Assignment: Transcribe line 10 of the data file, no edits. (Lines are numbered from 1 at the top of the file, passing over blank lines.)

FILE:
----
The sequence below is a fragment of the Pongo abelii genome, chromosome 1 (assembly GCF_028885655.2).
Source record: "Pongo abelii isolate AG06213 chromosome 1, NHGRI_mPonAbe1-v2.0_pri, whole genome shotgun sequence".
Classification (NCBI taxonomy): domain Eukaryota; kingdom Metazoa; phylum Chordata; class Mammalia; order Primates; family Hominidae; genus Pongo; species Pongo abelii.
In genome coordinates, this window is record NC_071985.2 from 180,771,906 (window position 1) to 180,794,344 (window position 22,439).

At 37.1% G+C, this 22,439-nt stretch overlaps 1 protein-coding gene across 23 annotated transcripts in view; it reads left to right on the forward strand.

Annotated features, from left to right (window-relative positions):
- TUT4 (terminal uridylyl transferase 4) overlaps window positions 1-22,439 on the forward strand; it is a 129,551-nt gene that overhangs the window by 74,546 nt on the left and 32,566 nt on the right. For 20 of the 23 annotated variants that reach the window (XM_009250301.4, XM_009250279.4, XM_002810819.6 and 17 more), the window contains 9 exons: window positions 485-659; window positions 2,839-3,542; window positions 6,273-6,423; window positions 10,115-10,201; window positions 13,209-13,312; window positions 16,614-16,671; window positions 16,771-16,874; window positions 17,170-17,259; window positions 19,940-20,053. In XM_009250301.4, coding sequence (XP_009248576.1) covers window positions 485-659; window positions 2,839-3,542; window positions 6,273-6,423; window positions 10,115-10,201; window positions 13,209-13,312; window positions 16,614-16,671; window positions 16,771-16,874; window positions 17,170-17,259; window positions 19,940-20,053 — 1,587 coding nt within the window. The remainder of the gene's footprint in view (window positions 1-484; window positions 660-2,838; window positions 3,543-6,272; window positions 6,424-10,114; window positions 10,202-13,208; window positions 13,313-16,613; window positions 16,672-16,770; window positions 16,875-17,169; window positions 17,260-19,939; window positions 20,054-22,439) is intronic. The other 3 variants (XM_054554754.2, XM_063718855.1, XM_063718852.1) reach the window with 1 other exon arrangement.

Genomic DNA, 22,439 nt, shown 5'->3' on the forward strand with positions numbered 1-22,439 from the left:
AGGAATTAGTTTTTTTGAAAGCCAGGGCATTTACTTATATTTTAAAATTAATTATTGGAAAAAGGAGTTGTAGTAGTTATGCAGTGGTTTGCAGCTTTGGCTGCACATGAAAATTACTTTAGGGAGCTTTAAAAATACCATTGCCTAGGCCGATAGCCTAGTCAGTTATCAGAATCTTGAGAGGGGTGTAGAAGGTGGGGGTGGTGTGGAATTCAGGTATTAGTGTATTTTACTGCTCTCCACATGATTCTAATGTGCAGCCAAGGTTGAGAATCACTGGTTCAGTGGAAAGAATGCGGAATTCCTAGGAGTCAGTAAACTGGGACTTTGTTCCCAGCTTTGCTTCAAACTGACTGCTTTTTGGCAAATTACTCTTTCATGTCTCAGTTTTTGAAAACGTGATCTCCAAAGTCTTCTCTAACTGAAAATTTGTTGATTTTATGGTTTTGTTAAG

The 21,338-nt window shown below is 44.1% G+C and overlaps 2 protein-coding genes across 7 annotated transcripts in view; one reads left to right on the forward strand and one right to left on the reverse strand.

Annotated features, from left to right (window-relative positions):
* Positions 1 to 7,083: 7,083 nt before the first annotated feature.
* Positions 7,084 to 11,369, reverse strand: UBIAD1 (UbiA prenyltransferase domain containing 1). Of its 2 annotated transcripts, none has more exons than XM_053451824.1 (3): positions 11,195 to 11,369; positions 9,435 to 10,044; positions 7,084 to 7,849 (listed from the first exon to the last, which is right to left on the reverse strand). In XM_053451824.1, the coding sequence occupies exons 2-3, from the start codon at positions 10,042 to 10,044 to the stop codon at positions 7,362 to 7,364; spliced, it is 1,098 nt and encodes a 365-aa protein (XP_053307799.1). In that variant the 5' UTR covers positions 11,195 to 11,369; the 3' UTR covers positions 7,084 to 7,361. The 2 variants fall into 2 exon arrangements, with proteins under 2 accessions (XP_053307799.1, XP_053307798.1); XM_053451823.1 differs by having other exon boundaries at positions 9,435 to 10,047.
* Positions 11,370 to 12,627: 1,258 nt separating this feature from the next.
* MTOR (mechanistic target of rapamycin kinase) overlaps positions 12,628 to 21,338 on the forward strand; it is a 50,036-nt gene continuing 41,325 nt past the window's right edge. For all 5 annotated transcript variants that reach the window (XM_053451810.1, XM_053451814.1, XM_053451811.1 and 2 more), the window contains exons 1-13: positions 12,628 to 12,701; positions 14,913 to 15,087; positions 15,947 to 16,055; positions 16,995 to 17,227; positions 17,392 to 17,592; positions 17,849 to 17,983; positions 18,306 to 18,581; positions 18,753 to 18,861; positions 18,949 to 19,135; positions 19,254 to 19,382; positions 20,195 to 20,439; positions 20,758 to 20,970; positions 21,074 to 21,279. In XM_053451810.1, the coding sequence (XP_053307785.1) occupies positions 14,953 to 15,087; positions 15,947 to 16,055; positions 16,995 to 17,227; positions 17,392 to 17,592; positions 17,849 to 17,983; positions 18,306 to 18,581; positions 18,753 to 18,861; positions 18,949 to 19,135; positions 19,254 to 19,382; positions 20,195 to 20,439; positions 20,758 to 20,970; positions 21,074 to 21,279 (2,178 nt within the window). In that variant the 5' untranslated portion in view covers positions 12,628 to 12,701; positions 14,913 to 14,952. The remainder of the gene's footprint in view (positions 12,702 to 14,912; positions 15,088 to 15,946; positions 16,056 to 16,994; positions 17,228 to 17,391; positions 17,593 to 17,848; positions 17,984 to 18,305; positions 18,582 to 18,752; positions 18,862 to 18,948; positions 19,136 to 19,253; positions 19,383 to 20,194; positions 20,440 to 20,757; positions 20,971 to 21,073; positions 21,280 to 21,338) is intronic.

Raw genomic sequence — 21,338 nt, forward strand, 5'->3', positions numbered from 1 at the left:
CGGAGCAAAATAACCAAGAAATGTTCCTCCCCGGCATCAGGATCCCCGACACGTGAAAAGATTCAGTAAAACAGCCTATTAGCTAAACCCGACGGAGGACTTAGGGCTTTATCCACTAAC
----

The 21,338-nt window shown below is 44.1% G+C and overlaps 2 protein-coding genes across 7 annotated transcripts in view; one reads left to right on the forward strand and one right to left on the reverse strand.